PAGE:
A Third Way on the Place of Critical Race Theory in the Classroom

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Florida Governor Ron DeSantis recently banned Critical Race Theory (CRT) from being taught in Florida's public schools. He stated that "Florida's civics curriculum will incorporate foundational concepts with the best materials, and it will expressly exclude unsanctioned narratives like Critical Race Theory and other unsubstantiated theories...we will invest in actual, solid, true curriculum, and we will be a leader in the development and implementation of a world-class civics curriculum."

CRT, a school of thought that focuses on the effects of race on one's social standing, is a distinct lens that sees racial disparities embedded in power structures and perpetuated by the people who benefit from them. Drawing on postmodern ideas that humans perceive reality through an array of power structures, animating how we think about race and other social issues, it upholds systemic deconstruction as the only way to progress. To start, marginalized people have special insight into their own plight and should define race and racism for the rest of society. Emotion and lived experience matter as much, or more than, rational discourse.

That said, both the common use of CRT, which is to teach it as established dogma, and the governor's exclusion of it, strike us as highly illiberal. Perhaps we can draw on Martin Luther King's wisdom: "Darkness cannot drive out darkness, only light can do that." Like DeSantis, we decry the dogmatic application of CRT as the only way forward, but unlike the Florida Governor, we also see value in CRT as one way to explore social power dynamics. And so we encourage a third way: a pluralistic civics education that teaches Critical Race Theory alongside numerous other approaches to social science and social justice.

DeSantis's move comes in the wake of President Donald Trump's ban of CRT in September 2020 in Federal agencies. The Biden Administration rescinded the Executive Order in the President's first week in office. Still, it remains a hot topic, with many Republicans favoring the ban and many Democrats supporting CRT education. Numerous states, especially those with Republican-dominated legislators and governors, are trying to ban CRT altogether.

There is good reason for people to be concerned about the promulgation of CRT, which is almost invariably taught as accepted truth rather than as a theoretical framework. It has become the new American civics. Many rightly worry that it will define a generation's view of the American story, especially since it's not taught alongside other theoretical frameworks and approaches. It imposes a single theory of racial disparity and power dynamics and closes the discussion to alternative perspectives. The application of CRT has even expanded beyond civics to question how we teach both math and science, making the spread of CRT  particularly troublesome. Some worry that this highly disparaging view of American history, expressed in the CRT-inspired 1619 Project, will not only leave us bereft of a unifying national narrative, but will also dismantle the values of Liberalism throughout Western society and the world.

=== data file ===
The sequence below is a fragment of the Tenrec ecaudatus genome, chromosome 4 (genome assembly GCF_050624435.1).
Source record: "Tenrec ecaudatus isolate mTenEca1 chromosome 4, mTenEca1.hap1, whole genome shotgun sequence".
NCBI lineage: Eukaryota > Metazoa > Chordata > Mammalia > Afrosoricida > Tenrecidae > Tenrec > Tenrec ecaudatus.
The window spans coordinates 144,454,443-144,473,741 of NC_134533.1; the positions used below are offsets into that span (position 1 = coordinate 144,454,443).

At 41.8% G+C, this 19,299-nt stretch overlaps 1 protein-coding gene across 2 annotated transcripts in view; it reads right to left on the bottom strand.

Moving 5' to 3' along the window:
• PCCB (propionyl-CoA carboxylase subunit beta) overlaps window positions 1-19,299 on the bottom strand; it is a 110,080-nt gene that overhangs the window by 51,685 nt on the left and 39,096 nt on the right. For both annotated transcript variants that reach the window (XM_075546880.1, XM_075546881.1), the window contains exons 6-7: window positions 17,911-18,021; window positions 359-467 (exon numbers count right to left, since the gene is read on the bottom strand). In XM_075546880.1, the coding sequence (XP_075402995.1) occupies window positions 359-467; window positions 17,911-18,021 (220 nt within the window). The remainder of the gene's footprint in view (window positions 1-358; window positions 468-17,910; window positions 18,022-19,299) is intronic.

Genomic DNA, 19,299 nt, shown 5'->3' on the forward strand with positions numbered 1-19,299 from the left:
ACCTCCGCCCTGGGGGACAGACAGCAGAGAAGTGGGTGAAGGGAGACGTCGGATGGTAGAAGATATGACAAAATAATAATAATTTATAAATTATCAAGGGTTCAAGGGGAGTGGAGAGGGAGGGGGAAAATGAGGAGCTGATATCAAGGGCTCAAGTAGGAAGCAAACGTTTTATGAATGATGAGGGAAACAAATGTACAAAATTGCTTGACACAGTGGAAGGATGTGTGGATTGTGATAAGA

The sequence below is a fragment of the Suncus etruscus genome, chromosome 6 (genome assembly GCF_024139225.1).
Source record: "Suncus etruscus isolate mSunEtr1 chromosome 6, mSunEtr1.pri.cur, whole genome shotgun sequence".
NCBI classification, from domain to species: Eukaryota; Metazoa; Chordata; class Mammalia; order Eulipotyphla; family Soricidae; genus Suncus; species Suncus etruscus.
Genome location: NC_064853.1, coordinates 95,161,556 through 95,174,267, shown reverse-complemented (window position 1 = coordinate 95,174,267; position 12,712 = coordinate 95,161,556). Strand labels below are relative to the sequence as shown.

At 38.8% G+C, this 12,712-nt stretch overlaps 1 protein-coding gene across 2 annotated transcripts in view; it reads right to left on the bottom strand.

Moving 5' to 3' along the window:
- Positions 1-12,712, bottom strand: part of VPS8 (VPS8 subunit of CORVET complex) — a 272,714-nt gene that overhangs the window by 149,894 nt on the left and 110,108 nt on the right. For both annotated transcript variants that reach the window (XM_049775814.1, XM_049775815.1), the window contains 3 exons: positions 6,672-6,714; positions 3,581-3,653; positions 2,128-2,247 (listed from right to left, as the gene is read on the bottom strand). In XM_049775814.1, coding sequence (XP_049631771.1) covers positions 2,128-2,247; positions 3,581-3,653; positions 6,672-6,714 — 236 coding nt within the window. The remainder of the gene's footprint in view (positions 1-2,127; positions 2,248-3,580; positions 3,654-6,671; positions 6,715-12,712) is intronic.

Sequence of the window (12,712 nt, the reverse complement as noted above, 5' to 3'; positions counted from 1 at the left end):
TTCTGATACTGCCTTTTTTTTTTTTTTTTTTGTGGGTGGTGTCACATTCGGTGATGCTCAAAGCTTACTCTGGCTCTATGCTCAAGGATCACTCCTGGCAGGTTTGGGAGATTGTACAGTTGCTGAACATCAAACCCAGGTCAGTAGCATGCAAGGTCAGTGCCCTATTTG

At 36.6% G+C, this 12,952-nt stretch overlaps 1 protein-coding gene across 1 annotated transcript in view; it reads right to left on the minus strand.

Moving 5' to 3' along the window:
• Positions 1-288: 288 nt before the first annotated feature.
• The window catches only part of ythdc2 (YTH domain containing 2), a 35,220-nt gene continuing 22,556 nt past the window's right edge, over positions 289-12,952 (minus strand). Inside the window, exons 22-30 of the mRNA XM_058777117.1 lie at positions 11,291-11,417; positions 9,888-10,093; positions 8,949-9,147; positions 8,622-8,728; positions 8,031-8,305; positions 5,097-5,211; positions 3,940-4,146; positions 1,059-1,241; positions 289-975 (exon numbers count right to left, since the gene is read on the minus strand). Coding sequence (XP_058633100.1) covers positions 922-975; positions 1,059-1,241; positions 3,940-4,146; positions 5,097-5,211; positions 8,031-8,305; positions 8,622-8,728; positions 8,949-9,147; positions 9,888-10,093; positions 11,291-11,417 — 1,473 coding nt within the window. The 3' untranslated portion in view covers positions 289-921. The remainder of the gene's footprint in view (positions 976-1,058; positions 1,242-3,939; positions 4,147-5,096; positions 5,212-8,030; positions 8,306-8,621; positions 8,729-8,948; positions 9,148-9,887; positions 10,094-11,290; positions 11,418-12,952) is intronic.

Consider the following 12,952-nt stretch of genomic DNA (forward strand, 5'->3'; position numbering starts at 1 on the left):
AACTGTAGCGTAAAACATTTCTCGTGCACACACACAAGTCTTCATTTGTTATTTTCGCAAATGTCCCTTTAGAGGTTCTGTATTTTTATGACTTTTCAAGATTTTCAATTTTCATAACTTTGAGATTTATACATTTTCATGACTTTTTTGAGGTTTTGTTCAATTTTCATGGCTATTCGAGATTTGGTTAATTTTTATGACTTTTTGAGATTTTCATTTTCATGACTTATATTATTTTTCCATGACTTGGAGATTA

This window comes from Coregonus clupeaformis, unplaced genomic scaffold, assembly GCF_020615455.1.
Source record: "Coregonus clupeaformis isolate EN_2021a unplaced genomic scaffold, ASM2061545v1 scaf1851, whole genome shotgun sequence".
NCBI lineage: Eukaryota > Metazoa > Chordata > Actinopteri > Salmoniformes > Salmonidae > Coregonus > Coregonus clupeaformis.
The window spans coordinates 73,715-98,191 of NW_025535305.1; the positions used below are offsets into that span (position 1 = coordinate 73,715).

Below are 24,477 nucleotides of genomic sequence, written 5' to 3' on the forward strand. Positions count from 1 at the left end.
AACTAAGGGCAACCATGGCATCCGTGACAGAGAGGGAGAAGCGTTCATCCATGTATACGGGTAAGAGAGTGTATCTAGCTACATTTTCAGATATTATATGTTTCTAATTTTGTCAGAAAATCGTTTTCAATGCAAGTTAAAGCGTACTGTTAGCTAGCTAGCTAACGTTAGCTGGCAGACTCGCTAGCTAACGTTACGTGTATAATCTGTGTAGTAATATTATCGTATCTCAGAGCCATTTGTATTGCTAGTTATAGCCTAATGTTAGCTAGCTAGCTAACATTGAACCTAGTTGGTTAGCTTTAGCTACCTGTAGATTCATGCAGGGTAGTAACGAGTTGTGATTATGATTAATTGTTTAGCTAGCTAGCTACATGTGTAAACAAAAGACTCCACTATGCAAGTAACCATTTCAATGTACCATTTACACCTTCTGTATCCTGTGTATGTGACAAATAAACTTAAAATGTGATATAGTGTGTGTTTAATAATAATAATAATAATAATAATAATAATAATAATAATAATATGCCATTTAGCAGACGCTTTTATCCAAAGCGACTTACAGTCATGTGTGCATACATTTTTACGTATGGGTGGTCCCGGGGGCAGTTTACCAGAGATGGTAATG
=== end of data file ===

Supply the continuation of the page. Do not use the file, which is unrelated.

We are well aware of the dangers of teaching Critical Race Theory as established dogma in the classroom (not to mention boardroom) and think it should stop. But we are also wary of the wholesale banning of CRT, which can be a useful theoretical lens for discussing complicated issues. Biases that hurt minorities are sometimes embedded in social structures. Minority groups affected by certain policies sometimes do have insight into social conditions that outsiders don't perceive. CRT is a framework of analysis that students should have access to, among others, for a complete examination of social injustices. The religious fervor of CRT proponents in insisting on it as the only path forward is what leads CRT astray, not the theoretical lens itself.

The current wave of state-level legislation banning CRT is not the right approach. As with other ideologies, the role of educators is not to stamp out or promote them. Instead, educators should be teaching students ways of understanding the historical and social conditions that gave birth to different ideologies and how they relate to each other. We should study how ideologies play out in certain societies and allow students to compare different theoretical approaches to come to their own conclusions. Indeed, CRT should be "one view at the table." Exposing people to different ways of thinking is at the very heart of education and the essence of critical thinking.

Moreover, banning CRT will appear politically if not racially motivated and probably have the exact opposite of the intended effect, only bidding up the value of CRT's theoretical framework in the eyes of the people who promote it.

Ultimately, the antidote to speech stifling dogmas, such as the imposition of CRT, is open discussion and education, not government action that prevents people from talking about them. The problem isn't CRT. It's censorship. And it comes in different ideological shades. We would do well to heed Benjamin Franklin's words, "Without freedom of thought there can be no such thing as wisdom; and no such thing as public liberty without the freedom of speech."

In a well-functioning democracy, educators should neither champion nor ban Critical Race Theory. They should teach it as one lens among many for studying social inequities.

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